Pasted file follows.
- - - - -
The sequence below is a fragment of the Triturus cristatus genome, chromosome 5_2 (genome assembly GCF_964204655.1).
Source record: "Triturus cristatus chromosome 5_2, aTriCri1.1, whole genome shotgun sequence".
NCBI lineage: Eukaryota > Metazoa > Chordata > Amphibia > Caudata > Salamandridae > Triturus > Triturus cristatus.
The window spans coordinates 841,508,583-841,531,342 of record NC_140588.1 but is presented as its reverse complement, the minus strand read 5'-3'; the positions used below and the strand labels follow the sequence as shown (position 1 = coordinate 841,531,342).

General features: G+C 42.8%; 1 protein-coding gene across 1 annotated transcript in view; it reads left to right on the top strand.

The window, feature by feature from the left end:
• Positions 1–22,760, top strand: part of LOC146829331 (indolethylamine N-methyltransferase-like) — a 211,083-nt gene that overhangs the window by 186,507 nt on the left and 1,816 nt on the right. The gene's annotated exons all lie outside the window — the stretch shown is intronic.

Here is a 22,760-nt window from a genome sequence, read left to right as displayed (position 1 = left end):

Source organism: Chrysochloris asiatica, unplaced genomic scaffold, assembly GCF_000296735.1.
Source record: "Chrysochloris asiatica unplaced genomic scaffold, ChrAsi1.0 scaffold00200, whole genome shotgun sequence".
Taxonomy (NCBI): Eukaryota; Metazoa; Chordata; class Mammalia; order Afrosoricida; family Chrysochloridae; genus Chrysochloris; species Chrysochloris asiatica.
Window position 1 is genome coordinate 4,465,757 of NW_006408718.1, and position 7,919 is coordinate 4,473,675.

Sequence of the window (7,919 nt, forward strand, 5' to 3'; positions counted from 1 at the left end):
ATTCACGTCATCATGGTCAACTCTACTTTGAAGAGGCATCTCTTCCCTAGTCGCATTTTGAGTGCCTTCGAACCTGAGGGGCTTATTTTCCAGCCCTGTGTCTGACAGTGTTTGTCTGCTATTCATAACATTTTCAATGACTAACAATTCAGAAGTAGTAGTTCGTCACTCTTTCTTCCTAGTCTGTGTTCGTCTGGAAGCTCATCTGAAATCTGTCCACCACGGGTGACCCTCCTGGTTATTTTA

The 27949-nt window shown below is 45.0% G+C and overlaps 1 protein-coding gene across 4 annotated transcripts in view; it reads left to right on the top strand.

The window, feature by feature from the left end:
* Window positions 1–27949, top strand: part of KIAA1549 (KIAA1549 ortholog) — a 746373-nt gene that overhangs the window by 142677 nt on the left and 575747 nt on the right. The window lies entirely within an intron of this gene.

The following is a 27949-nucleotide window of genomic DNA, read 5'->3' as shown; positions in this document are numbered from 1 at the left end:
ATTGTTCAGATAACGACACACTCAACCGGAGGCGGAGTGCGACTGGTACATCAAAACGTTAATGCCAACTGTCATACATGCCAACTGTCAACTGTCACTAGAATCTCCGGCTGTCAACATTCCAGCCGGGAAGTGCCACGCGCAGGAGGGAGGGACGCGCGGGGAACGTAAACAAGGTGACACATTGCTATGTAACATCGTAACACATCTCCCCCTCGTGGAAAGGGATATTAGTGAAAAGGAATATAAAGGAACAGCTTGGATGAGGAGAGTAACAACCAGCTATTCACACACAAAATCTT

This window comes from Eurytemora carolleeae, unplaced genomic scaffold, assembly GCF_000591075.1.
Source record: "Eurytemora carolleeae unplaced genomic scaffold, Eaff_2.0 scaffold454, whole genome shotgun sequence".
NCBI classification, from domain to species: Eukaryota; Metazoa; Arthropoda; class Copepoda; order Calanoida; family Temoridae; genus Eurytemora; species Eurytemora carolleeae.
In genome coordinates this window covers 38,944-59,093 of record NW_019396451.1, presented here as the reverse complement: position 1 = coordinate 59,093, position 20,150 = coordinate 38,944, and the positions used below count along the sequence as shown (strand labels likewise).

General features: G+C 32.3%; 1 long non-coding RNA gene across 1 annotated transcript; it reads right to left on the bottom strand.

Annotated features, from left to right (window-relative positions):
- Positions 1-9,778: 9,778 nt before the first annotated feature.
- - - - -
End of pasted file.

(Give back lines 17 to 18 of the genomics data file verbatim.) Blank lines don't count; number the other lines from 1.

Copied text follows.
* Window positions 1–27949, top strand: part of KIAA1549 (KIAA1549 ortholog) — a 746373-nt gene that overhangs the window by 142677 nt on the left and 575747 nt on the right. The window lies entirely within an intron of this gene.

The following is a 27949-nucleotide window of genomic DNA, read 5'->3' as shown; positions in this document are numbered from 1 at the left end: